Mr. Price’s Dinner Table
D. A. Ratliff
As those of you who have followed me know, I am a Southerner and quite proud of my roots. Growing up in South Carolina, I was fortunate to have parents who saw no color differences in their fellow man. People from all levels of society and cultures were visitors to our home.
My memories of my childhood remain clear today. The mimosa tree that I played under in our yard. Houses where all openings were trimmed in blue to ward off evil spirits. The dime bags of boiled peanuts sold on the street. The ‘air-conditioned tree’ at the Herlong Orchard peach stand where the temperature was twenty degrees cooler in the shade and the water stored in a metal canteen was ice cold. While there was a horrible undercurrent of fear and anger in this place I love so much, there was also a goodness of soul. Family, friends, food, and good times existed as well.
My father worked at the Savannah River Plant in Aiken, South Carolina, a manufacturer of hydrogen bombs. With workers from all over the world employed there, I met people from everywhere as a child. One of my father’s best friends was a bear of a man, a Navaho by the name of Jess Brown. His wife Athea, a small, plump woman who might have been a better cook than my grandmothers, was like an aunt to me. I am about one-sixteenth Cherokee and Jess, and Athea gave me a sense of what being Native American meant. Good, kind, hard-working, gentle people.
Yet, one friend of my parents impacted my life more than I realized. Mr. Price. Honestly, I am not certain what his first name was. My parents never called him anything but Mr. Price. He was older, a slight man but regal in bearing, with snow-white hair and a deep Southern accent that held a lilt of his mother’s heritage. She was a Cajun from southwest Louisiana. His reminisces about his mother’s upbringing fueled my love of the Cajun culture.
In those days in the South, people referred to Mr. Price, an unmarried man of means and patron of the arts, as a ‘bachelor.’ Anyone who has read “Midnight in the Garden of Good and Evil” by John Berendt will recognize who Mr. Price was. Polite society did not mention the word homosexual as that wouldn’t be gracious and respectful.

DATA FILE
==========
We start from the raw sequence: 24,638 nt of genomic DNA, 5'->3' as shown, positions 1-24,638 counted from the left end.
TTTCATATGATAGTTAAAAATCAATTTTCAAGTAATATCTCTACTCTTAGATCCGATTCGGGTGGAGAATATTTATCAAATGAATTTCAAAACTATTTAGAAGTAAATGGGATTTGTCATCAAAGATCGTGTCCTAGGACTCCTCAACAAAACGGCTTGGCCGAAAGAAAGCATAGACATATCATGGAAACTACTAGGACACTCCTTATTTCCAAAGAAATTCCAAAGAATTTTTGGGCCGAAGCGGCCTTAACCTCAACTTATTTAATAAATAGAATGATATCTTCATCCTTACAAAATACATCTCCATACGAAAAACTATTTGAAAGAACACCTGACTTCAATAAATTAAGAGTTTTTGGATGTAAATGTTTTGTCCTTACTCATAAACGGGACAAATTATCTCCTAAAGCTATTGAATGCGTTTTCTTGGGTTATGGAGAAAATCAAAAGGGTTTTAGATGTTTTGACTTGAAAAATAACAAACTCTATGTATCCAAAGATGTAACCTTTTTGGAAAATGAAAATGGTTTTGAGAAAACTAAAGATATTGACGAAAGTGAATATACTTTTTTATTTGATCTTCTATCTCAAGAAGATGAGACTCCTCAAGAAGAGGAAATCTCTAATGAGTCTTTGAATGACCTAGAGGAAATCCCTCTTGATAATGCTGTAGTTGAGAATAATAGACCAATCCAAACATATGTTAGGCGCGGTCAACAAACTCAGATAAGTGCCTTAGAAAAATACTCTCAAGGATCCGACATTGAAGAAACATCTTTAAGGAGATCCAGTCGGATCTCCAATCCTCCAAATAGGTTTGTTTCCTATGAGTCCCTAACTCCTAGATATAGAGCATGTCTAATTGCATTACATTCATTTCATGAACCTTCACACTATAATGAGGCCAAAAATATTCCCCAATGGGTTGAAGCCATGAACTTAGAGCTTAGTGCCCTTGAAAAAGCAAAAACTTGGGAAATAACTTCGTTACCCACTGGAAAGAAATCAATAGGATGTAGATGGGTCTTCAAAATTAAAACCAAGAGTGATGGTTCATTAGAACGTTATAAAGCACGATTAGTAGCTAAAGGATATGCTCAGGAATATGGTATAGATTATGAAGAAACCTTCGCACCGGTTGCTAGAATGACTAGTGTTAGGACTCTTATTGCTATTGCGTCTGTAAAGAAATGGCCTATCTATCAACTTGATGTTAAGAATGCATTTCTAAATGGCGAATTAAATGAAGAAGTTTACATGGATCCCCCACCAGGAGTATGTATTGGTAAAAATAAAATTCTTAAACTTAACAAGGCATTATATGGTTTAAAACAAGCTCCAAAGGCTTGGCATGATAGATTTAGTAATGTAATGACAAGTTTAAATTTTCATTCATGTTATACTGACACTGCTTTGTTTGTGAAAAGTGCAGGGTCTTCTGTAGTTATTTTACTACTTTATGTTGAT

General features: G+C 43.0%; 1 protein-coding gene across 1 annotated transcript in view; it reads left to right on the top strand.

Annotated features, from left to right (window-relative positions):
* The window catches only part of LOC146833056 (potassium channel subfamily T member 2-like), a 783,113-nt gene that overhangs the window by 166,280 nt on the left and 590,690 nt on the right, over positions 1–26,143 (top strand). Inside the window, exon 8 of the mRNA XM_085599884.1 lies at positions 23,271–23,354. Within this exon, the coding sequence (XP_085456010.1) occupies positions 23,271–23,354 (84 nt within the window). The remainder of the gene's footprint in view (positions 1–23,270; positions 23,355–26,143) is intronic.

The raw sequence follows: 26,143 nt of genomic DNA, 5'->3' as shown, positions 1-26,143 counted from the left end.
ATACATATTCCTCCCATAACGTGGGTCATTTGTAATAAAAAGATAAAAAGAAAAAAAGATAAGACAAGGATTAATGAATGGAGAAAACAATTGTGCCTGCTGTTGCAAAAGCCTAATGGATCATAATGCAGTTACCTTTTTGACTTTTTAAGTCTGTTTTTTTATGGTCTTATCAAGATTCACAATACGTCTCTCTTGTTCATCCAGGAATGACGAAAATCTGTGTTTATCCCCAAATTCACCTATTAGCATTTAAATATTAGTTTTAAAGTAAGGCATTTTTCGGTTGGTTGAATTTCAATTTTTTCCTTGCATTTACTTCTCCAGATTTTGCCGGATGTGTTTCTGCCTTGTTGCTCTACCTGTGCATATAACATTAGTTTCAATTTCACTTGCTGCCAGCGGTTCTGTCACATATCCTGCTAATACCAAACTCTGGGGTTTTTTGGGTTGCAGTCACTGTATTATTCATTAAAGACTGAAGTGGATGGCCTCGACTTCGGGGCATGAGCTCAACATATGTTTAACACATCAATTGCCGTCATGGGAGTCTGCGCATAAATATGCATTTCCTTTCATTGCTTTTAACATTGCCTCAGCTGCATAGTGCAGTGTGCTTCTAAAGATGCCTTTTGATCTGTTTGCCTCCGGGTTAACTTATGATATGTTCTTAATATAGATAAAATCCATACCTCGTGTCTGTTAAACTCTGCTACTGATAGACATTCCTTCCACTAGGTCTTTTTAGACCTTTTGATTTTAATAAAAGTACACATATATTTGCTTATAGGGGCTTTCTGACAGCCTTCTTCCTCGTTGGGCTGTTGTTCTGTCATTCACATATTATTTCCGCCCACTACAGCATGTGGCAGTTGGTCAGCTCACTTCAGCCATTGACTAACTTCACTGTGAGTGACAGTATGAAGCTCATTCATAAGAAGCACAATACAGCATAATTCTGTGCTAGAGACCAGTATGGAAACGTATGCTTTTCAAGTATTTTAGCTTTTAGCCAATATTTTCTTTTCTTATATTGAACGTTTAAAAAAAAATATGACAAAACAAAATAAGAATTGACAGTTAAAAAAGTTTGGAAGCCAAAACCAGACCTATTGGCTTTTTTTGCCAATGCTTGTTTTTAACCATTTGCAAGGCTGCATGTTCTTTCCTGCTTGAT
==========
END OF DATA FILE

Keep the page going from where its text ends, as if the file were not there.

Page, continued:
We often had Sunday dinner at Mr. Price’s home, a large two-story house near downtown Aiken. I remember the opulent crimson flocked wallpaper in the parlor, the deep green walls in the dining room. If the weather cooperated, we would often eat on the back terrace surrounded by a lush garden.
But dinner? Not what you might expect for a South Carolina gentleman. While on occasion we might have shrimp and grits or barbequed chicken, we often feasted on shrimp etouffee or jambalaya, dishes Mr. Price’s mother made when he was small. I had my first taste of chicory coffee at his dinner table when I was ten.
I sat mesmerized as he told us of his mother’s home in Lake Charles and his grandparents’ home in the country nearby. He would spin tales of fun in the bayou that hooked me for life. While I loved South Carolina, my heart drifted toward Cajun Louisiana. His memories stirred emotions in me that I have kept to this day.
When I began to write fiction again a few years ago, I knew I would set my stories in the South. While I have never sugarcoated the area’s problems, which are no different from any other part of the United States, there is an ambiance and tone about the South, the southern coast especially, that is alluring. Yet, when I began to write, it was in Louisiana, New Orleans, to be specific, where I set my first novel.
Having visited New Orleans a few times as an adult, I discovered that my writing muse was evidently a resident of the French Quarter. New Orleans, the bayou, the jazz, the beignets, the sultry weather, all characters in themselves and ones I find creeping into my writing.
On a recent Sunday, I watched one of Anthony Bourdain’s final “Parts Unknown” episodes. We lost a unique individual with Bourdain’s death. A notable essayist on life and culture and how food is intrinsic to our existence, not only for sustenance but for the soul. This show centered on Cajun Mardi Gras as celebrated in Southwest Louisiana.
We know of Mardi Gras as a glitzy party of drunken revelry, resplendent with cheap shiny beads, elaborate and gaudy costumes, and over-the-top parades, as well as – well – fun. Bourdain showed us a Mardi Gras celebrated away from the French Quarter that few outsiders know occurs. Equally as gaudy and drunken but steeped in tradition and meaning.
Despite the commercial decadence of the more popular party in the French Quarter or the more traditional decadence of Cajun Mardi Gras, the spirit of the Cajun people, their passion for life, food, and even voodoo fuel the imagination and the soul.
I wrote a short story for a romance anthology. As I developed the story, I struggled with the setting until my muse dragged me into a jazz bar in the Quarter and reminded me that I was a mystery writer and knew where my story belonged. My story is now a romance between a TV reporter and a detective brought together by a murder. The location, you ask. The French Quarter.
There is something about the tenor and vibe of that city that touches me—a mysterious city in a mysterious state unlike any other part of our country. A place steeped in tradition and, like its chronicler, Anthony Bourdain, unique.
As I get closer to publishing my first novel, Crescent City Lies, a mystery set in New Orleans, I realize that the Cajun culture remains embedded within me, sparked so many years ago at Mr. Price’s dinner table.
Please visit Deborah on her new blog: https://daratliffauthor.wordpress.com/
If you are traveling South, please stop by Aiken, South Carolina—a beautiful town with the best bar-b-que you will find anywhere! https://www.visitaikensc.com/